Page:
An English woman left a tourist attraction in Scotland with a rather unusual souvenir: a thermal image of her body showing a suspicious colored patch in her breast area.
Bal Gill, 41, of Berkshire, England, had stopped by Camera Obscura & World of Illusions in Edinburgh, Scotland, during a family vacation in May. When she reached the thermal imagery camera room, one of the tourist attraction’s popular features, she and her family went in and began waving their arms and looking at their images, according to a statement from Gill that was posted on Camera Obscura’s website.
Gill quickly noticed the coloration, which indicates heat, in her left breast and snapped a picture of her thermal image.
“We thought it was odd, and having looked at everyone else they didn’t have the same,” Gill said in the statement.
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When Gill was flipping through her vacation photos after returning home, she stumbled upon the picture again. After some online research on thermal imaging, Gill made a doctor’s appointment, where she was ultimately diagnosed with breast cancer.
“I just wanted to say thank you: Without that camera, I would never have known,” Gill said in her statement. “I know it’s not the intention of the camera but for me, it really was a life-changing visit. I cannot tell you enough about how my visit to the Camera Obscura changed my life.”
Gill said that the disease is in “really early stages” and that he has had two operations, with another one coming up, to prevent the spread of the cancer.
Gill’s case is lucky and remarkable, but women should not forgo mammograms for thermal images, says Dr. Rachel Brem, a radiology professor and the director of breast imaging and intervention at the George Washington University Medical Center.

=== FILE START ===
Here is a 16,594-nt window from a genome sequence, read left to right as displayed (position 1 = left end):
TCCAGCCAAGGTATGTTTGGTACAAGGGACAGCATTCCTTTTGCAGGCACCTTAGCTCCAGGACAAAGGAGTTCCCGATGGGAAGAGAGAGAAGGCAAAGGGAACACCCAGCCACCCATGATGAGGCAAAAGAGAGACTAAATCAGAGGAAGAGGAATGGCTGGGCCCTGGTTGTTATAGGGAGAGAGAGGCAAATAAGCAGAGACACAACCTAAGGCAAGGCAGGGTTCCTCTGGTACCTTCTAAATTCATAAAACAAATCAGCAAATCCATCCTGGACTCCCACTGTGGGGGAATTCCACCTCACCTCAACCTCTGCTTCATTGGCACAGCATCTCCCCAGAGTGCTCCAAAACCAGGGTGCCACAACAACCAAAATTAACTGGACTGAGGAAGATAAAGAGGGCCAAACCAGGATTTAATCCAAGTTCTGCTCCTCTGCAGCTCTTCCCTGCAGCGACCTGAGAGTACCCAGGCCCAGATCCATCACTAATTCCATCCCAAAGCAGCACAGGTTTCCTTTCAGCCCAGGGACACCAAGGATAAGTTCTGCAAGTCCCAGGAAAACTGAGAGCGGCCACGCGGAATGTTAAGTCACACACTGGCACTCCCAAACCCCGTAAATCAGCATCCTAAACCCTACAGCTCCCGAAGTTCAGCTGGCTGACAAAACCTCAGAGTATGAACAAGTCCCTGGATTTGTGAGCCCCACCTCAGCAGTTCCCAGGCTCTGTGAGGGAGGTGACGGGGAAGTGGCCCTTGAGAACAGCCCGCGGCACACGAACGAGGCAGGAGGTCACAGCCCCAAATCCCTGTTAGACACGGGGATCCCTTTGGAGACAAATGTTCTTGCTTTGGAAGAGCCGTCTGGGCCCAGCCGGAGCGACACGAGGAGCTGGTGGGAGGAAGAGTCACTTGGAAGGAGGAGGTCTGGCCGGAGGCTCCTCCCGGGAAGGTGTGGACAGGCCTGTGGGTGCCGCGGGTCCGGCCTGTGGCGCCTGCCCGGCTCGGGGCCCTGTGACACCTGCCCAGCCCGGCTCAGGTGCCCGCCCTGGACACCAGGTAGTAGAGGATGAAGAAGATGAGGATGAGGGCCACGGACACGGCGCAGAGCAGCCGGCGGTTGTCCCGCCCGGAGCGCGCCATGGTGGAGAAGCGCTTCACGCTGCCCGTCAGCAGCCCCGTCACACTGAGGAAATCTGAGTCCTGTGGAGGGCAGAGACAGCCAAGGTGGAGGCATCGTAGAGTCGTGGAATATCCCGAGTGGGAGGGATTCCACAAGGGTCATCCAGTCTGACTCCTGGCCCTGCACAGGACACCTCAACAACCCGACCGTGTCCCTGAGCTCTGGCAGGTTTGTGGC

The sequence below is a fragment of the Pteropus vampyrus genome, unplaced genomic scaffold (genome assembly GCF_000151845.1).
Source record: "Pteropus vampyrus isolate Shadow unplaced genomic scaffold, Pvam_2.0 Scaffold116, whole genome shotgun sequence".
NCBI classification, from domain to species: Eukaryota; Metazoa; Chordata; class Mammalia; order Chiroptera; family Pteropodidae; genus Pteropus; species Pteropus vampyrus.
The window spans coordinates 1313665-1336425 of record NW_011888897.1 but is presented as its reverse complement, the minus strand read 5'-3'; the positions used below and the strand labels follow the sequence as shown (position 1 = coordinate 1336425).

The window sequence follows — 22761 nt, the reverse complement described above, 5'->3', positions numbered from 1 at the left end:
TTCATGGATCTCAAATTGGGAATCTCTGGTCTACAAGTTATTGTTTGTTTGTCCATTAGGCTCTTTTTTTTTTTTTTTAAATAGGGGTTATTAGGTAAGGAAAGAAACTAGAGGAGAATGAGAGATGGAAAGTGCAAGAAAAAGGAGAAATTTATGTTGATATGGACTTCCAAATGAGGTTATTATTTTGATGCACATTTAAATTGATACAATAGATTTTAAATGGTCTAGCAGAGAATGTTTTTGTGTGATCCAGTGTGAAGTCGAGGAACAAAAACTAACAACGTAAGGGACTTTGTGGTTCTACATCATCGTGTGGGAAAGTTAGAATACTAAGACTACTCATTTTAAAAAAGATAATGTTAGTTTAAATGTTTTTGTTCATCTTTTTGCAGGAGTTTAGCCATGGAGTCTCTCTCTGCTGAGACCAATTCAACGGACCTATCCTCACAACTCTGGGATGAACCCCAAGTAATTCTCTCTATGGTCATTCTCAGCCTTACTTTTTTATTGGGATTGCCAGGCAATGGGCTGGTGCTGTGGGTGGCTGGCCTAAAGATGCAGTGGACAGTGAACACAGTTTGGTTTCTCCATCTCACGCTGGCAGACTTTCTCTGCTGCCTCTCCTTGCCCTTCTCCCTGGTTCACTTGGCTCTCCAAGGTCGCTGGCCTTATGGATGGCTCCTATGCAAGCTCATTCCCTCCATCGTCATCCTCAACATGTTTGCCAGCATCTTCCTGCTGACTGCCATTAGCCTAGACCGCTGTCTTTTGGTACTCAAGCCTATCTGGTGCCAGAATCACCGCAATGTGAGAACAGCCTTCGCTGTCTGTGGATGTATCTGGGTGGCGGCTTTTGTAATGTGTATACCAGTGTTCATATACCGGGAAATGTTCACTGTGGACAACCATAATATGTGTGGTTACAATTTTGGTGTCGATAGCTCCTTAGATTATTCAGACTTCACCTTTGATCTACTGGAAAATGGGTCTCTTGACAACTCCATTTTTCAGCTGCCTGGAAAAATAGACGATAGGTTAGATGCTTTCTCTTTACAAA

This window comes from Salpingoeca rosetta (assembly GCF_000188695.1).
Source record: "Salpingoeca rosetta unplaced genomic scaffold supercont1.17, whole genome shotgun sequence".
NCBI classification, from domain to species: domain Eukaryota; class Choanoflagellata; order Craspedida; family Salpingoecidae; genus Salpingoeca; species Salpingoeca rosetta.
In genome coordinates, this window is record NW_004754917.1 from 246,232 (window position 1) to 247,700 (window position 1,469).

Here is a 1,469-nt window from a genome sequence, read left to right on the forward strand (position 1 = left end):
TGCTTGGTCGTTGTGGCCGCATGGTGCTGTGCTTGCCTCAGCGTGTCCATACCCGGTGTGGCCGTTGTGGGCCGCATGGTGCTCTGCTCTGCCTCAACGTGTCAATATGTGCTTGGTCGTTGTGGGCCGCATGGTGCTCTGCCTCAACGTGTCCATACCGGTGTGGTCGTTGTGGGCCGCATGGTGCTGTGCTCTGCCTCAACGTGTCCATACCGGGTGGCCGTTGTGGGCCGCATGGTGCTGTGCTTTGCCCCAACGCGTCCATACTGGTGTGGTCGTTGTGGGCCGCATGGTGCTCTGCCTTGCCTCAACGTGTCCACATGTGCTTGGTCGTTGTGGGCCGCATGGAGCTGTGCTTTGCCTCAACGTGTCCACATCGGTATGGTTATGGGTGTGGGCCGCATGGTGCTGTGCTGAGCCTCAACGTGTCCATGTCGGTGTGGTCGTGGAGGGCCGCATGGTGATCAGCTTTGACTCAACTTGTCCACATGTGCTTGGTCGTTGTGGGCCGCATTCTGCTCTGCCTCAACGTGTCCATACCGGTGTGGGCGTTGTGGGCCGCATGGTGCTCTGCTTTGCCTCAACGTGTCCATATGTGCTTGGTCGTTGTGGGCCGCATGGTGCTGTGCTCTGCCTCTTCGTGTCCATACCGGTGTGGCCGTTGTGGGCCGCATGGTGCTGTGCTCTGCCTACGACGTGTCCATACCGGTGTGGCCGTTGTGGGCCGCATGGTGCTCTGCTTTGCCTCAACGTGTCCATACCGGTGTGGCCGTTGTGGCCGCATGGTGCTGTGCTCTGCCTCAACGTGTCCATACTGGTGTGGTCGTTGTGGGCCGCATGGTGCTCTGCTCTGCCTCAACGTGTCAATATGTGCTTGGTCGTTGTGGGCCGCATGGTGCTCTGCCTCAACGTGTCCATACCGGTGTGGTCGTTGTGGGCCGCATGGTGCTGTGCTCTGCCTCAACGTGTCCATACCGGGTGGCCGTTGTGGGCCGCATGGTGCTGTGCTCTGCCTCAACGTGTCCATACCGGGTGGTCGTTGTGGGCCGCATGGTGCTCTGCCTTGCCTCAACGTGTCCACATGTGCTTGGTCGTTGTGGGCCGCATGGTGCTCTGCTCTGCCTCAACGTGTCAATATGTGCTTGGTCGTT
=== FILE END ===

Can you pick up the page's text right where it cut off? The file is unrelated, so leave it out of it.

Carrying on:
“We have a technology that is tried and true in saving women from breast cancer, and thermography is not that technology,” Brem told NBC News. “Mammography is the only imaging modality that has demonstrated an unequivocal and remarkable reduction in the death rate of breast cancer.”
While mammography uses low-energy X-rays to detect breast cancer, thermography only uses heat and light, making its results far less reliable.
“We have to practice research-based and data-based medicine, and there is no data for thermography,” Brem said. “You have to keep perspective. It’s one [case]. How many cancers does infrared miss? The answer is we don’t know.”
The U.S. Food and Drug Administration has also warned that thermal images should not be used as a substitute for mammograms in breast cancer screening and diagnosis.
“There is no valid scientific data to demonstrate that thermography devices, when used on their own or with another diagnostic test, are an effective screening tool for any medical condition including the early detection of breast cancer or other diseases and health conditions,” according to a warning issued by the agency in February.
“People who choose thermography instead of mammograms may miss the chance to detect cancer at its earliest and most treatable stages,” according to the FDA website.
The warning states that mammography is “the most effective breast cancer screening method and the only method proven to increase the chance of survival through earlier detection.”